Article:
One of the things that disturbed Ray was Miss C, as he called her. C for Cabot. When she first came to work for him he was just starting out and she was already eligible for Social Security. Driving a hard bargain and proud of it, he offered her eighty a week to be executive secretary. Soon she pretty much ran the place. Wrote most of the grants, the annual report, hired, fired. After a while he raised her salary to one fifty, but more than that she wouldn't take. The deal was, he realized, she wanted somewhere to be.
Every day, accompanied by her border collie, she came in from Hyde Park on the T. About five one, eighty-five pounds soaking wet. (Ray tried not to picture her naked). Pure will. Never sick, incredibly sharp. A spinster, had perhaps never been kissed. Her mother married a Brahmin, whose family, appalled that his bride was Irish, cut him off completely. Then her father's business went under and he began to drink, finally disappeared. Miss C--Emmie to her mother--took a job while still in high school, and soon the routine was that she worked while her mother stayed home. At the end of the day Emmie would return, having also gone shopping, to make dinner for both of them, and then she'd wash up. Her mother kept her from dating, which perhaps suited Emmie: men seemed only coarse to her. ("I've never really understood what kind of beauty artists see in the proportions of the male nude," she once said to Ray.) This, in any case, is how things went until she was nearly sixty-five, when her mother died. Miss C thought then that she too would die, but when she didn't she bought the border collie and got in the habit of walking it every morning in Arnold Arboretum. That first April after her mother was gone she watched spring come in: crocus through the late snow; witch-hazel; some early tulips; forsythia, jonquils, daffodils. Not long after, she applied for the job with Ray, the proximate cause being that her old boss got angry because she bought a Chrysler. "You don't need a Chrysler," he shouted, knowing that she rode the T, that she never went anywhere. It infuriated the man, all of it, including that she'd saved money on the pittance he paid her. So she took a job with Ray. Which was fine with him, given her extraordinary competence and loyalty, but on the other hand she seemed too typical an aspect of the city, another life shaped by denial, loss, sacrifice to family/prejudice/economic exploitation. Ray didn't really believe revolutions would change the world--the first thing he'd noticed about Castro was a brother well up in the hierarchy--but perhaps, he'd think, hearing Miss C in the next office, perhaps a revolution might be worth a try.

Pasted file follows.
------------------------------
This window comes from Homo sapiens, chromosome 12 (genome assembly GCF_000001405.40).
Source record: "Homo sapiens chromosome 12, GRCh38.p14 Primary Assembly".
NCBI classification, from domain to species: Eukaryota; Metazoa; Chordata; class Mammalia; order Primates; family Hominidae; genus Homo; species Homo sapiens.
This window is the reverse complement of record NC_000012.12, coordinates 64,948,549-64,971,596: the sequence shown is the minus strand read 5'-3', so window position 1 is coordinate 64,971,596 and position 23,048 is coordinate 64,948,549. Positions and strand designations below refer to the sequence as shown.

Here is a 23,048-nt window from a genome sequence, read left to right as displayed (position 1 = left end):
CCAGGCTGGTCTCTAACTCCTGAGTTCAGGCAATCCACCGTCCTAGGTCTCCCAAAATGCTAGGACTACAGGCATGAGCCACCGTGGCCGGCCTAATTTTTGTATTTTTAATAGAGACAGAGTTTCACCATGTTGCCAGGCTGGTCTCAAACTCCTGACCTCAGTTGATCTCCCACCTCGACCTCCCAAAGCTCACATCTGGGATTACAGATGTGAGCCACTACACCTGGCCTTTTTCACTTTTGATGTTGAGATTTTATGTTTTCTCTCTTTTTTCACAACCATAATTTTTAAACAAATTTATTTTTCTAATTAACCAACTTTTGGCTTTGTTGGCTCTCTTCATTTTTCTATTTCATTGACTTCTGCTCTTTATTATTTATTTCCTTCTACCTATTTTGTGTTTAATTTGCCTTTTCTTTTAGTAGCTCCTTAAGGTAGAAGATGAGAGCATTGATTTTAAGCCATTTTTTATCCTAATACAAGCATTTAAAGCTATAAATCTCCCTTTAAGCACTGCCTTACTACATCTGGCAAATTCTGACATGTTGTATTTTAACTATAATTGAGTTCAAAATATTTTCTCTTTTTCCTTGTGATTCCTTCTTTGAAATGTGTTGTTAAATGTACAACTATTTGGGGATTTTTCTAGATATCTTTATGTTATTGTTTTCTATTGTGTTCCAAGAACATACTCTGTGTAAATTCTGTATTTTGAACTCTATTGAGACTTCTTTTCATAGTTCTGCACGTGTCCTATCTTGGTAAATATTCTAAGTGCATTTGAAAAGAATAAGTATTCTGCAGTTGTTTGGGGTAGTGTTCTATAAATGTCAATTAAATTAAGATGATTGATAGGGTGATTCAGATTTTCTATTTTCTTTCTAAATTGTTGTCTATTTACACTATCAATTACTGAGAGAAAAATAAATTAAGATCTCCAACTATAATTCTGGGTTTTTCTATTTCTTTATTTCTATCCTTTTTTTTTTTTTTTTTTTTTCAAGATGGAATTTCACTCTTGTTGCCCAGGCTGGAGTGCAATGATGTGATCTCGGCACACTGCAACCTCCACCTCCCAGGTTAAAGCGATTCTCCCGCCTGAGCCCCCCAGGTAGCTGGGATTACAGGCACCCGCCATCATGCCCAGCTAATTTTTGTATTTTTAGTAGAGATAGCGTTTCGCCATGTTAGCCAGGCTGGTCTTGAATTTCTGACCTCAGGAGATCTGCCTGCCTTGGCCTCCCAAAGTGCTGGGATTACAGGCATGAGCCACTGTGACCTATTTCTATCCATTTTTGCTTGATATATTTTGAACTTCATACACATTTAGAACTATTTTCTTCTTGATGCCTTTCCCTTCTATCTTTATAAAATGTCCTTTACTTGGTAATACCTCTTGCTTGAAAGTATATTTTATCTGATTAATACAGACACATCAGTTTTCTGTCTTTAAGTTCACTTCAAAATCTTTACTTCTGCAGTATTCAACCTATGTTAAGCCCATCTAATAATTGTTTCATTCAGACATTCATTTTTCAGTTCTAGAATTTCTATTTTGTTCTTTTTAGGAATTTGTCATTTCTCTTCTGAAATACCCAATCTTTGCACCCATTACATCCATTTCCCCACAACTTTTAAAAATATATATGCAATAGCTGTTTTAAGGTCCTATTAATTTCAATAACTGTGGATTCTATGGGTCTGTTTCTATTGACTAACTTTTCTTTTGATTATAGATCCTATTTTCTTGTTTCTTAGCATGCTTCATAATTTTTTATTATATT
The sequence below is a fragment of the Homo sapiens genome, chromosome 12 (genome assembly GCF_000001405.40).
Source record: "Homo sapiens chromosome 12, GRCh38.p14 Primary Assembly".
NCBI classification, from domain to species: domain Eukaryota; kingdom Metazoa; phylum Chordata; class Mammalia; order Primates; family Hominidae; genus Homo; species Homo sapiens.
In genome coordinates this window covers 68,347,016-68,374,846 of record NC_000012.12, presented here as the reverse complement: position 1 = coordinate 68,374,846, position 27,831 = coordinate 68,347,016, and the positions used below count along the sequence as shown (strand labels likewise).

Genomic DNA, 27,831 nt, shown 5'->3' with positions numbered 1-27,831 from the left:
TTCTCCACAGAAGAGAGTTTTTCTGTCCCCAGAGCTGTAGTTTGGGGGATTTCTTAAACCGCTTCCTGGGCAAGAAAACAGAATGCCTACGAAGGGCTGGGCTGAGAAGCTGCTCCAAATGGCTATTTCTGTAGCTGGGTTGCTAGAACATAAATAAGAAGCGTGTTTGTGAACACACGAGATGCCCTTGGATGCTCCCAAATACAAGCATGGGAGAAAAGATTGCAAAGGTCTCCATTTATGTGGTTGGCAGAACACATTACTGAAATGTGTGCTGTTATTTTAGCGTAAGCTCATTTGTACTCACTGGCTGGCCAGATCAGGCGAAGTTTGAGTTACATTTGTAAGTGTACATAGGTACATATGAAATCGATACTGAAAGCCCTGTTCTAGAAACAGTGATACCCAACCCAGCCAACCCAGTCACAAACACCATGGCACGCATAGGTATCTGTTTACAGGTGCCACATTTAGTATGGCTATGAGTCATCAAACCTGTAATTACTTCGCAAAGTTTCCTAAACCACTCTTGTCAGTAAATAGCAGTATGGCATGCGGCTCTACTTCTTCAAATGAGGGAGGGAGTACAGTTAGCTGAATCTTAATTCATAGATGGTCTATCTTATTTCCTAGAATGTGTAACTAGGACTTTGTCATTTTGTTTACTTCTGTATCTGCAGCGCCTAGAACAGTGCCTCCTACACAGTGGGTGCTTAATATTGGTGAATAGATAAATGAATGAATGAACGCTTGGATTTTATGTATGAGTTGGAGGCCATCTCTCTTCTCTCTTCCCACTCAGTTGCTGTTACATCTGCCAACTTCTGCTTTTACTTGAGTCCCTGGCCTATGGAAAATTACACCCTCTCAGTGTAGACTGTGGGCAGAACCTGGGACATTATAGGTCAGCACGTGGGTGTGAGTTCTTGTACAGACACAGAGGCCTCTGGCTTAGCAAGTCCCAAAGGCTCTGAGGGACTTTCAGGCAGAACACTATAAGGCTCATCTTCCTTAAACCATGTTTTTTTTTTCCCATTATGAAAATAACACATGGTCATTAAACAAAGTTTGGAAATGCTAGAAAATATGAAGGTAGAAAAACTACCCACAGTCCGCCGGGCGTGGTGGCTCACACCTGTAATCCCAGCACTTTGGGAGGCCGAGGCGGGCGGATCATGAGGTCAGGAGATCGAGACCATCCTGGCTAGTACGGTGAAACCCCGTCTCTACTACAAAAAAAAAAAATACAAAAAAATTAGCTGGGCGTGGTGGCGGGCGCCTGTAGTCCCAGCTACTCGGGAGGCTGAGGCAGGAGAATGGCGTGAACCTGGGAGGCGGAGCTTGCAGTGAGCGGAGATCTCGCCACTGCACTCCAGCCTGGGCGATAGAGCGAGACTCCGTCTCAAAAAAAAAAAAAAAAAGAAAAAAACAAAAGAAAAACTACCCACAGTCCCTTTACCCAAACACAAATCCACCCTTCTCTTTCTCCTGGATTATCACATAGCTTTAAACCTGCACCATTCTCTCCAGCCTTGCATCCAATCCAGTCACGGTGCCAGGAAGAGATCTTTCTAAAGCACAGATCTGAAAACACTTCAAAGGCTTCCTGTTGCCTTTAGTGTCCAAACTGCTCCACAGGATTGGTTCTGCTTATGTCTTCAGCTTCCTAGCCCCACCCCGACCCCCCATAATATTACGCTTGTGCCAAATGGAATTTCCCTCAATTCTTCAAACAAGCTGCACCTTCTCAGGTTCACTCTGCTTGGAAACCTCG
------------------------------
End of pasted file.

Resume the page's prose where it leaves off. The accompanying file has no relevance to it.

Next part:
One time Ray arrived at Miss C's house to visit--she was seventy-five by then--as she was coming down the ladder after putting up the old wood storm windows. Later she cooked a full dinner for the dog, pot roast/lima beans/mashed potato. Another time Ray came out, Miss C was down on all fours cutting the back lawn with hand clippers. She cackled: "The lawnmower's broken." He used to wait for her to complain, but she wouldn't. That is, he waited for her to complain about her fate, as opposed to tirades about this employee or that one, but she never did, even when the surgeon decided to amputate a breast though she'd been in perfect health her whole life, even though the surgeon later conceded the growth was benign. Miss C's only real problem, it seemed, was who to will her house to, but then she found an organization that pledged to care for her border collie until its death if she left adequate resources. Ray had it checked out--Miss C had gone through a period of getting burned by contractors, benefitted from three new roofs in three years--but every thing seemed for real.